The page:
The Royal Society of South Africa and the Academy of Science of South Africa invite you to a free public lecture by Dr Susan Cunningham, FitzPatrick Institute of African Ornithology, University of Cape Town, entitled The costs of keeping cool: climate change and the future for desert birds
As graphically illustrated by Australia’s tragic bushfire crisis and our own recent drought, climate change poses an existential threat to the world as we know it. Global heating causes increases in both average atmospheric temperatures and the probability of the extreme weather events that lead to crises like these. Arid regions are especially vulnerable and many species of birds and animals in deserts already live near the limits of their physiological tolerances. Because of this, desert animal communities are important indicators of the potential effects of climate change on wildlife generally. The FitzPatrick Institute of African Ornithology at the University of Cape Town, in collaboration with the University of Pretoria, spearheads the “Hot Birds Research Project”; an international collaboration of biologists seeking to understand the impacts of climate change – particularly temperature rise – on desert bird communities. Our aim is to understand precisely how birds are affected by high temperatures, in order to better predict how bird communities will change and what we might be able to do about it. Specifically, we work to understand how changes in temperature are linked to behavioural and physiological responses in birds that have implications for individual survival, breeding success, and population persistence. In this talk I will present an overview of the findings of the Hot Birds Research Project, including cutting edge results from our Kalahari research team.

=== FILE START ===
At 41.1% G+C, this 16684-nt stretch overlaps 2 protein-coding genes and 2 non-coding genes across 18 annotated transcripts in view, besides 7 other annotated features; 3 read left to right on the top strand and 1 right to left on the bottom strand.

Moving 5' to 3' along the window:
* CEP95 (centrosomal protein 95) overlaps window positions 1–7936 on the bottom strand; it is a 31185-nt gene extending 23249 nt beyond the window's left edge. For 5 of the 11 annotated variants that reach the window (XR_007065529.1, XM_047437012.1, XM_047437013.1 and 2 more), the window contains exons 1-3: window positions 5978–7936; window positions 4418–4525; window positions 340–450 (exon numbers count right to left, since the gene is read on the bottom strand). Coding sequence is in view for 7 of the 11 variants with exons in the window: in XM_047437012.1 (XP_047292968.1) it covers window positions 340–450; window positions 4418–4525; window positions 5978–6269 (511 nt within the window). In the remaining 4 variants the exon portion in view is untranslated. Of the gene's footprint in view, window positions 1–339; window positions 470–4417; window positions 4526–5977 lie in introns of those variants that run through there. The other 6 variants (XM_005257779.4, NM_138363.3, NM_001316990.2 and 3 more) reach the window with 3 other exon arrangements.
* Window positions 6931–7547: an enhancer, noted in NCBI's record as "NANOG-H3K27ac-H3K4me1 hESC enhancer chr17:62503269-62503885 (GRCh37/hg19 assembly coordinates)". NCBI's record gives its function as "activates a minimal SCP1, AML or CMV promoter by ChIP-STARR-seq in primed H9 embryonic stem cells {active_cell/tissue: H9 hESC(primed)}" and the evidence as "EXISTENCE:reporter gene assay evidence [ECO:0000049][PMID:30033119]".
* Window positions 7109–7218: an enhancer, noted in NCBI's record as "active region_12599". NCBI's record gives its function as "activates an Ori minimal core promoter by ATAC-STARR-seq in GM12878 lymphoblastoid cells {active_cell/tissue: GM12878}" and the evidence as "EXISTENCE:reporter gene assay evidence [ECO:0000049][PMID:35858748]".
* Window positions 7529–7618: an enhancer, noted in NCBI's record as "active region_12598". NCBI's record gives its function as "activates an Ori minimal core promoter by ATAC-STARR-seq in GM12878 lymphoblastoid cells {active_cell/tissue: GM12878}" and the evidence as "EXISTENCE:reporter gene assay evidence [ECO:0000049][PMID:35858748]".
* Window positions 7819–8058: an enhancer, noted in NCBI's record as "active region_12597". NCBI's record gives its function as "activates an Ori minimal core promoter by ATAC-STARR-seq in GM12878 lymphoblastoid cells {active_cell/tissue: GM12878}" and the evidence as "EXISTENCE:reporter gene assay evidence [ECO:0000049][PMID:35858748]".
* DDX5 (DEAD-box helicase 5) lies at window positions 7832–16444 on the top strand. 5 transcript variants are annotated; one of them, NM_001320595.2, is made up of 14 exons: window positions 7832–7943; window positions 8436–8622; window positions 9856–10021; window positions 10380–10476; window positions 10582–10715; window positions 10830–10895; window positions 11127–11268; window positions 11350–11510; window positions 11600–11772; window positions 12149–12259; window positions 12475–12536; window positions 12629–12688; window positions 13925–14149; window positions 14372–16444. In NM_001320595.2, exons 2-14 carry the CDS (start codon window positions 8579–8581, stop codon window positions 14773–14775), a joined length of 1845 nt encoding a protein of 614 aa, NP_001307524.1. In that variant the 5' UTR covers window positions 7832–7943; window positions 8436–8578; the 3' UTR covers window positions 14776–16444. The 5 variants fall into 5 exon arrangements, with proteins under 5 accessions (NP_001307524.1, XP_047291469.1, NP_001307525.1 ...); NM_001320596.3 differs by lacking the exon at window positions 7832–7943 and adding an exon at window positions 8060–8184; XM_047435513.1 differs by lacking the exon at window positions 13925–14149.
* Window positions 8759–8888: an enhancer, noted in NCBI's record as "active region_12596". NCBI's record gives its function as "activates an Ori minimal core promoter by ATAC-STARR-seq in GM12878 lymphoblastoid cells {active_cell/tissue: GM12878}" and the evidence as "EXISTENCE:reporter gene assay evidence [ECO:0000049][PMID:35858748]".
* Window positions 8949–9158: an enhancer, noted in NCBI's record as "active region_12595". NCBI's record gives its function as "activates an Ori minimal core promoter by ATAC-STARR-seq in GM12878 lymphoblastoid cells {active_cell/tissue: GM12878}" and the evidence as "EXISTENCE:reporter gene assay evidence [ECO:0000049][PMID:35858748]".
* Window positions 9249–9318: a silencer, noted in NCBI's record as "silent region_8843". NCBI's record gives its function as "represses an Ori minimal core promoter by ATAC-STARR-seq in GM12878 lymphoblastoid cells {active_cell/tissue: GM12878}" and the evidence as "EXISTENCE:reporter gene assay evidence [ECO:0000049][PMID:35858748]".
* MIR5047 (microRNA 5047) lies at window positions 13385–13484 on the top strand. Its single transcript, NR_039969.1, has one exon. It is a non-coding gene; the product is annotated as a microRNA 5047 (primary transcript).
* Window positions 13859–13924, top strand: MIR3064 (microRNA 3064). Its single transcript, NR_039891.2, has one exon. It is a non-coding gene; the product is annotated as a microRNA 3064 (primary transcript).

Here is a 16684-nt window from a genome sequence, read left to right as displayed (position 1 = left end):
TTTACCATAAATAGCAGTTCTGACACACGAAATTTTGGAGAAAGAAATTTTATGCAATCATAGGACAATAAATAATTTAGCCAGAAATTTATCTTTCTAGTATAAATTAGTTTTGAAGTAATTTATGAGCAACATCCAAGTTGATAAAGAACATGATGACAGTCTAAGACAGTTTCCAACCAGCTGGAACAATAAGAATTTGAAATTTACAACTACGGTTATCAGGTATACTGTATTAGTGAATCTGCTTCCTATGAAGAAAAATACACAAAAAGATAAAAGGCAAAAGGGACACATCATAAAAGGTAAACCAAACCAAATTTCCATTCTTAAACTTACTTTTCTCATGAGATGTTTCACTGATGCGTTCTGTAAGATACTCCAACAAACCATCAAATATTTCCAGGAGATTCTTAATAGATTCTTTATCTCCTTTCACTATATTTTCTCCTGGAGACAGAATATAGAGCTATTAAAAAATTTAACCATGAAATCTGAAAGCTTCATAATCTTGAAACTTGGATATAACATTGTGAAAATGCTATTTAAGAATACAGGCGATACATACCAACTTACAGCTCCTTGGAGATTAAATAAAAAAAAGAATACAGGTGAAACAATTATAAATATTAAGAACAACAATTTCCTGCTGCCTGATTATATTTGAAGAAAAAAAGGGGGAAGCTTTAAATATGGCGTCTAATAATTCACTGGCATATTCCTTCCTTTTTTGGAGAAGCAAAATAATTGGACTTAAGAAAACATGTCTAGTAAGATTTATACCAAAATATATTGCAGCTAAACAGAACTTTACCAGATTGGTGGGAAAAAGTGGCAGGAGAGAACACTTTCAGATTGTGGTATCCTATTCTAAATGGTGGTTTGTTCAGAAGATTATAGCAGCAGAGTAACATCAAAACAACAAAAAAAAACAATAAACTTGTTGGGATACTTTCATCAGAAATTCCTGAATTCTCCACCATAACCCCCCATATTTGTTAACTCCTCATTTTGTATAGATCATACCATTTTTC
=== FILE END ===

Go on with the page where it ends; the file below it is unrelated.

About the speaker
Susie is a lecturer at the FitzPatrick Institute of African Ornithology, University of Cape Town. She has been involved in the Hot Birds Research Project since 2010, initially as a post-doc and later as Principal Investigator for the behavioural ecology side of the programme. She works closely with Prof. Andrew McKechnie at the University of Pretoria on projects integrating behavioural and physiological approaches to understand the thermal biology of birds in arid zones and in cities.
Susie is a New Zealander and completed her undergraduate degrees in Ecology & Biodiversity and Classical Studies at Victoria University of Wellington, and her PhD on tactile sensory systems in birds at Massey University in the Manawatu (North Island, New Zealand). She moved to South Africa in 2010 and spent her first field season in the Kalahari over the summer of 2010/11. The focus for Susie and her students is the relationship between thermal biology and behavioural ecology, in particular the fitness consequences of behavioural thermoregulation.
Date: Wednesday 19 February 2020
Time: 17h00 (Tea will be served from 16h30)
Place: South African Astronomical Observatory (SAAO) Auditorium, Observatory Road, Observatory*
*Directions to SAAO Auditorium: From the N2, turn off to the M57 – Liesbeek Parkway; turning in the direction of Cape Town and continue until the traffic lights with Hartleyvale (hockey and football) on your left. Turn right at traffic lights into Observatory Road, pass the River Club; the S A Astronomical Observatory is next on the left. Once through the security gates bear left following the SALT signs to the auditorium i.e. last building on the left (white with stoep & ramp).
PLEASE DO NOT PARK IN FRONT OF DRIVEWAYS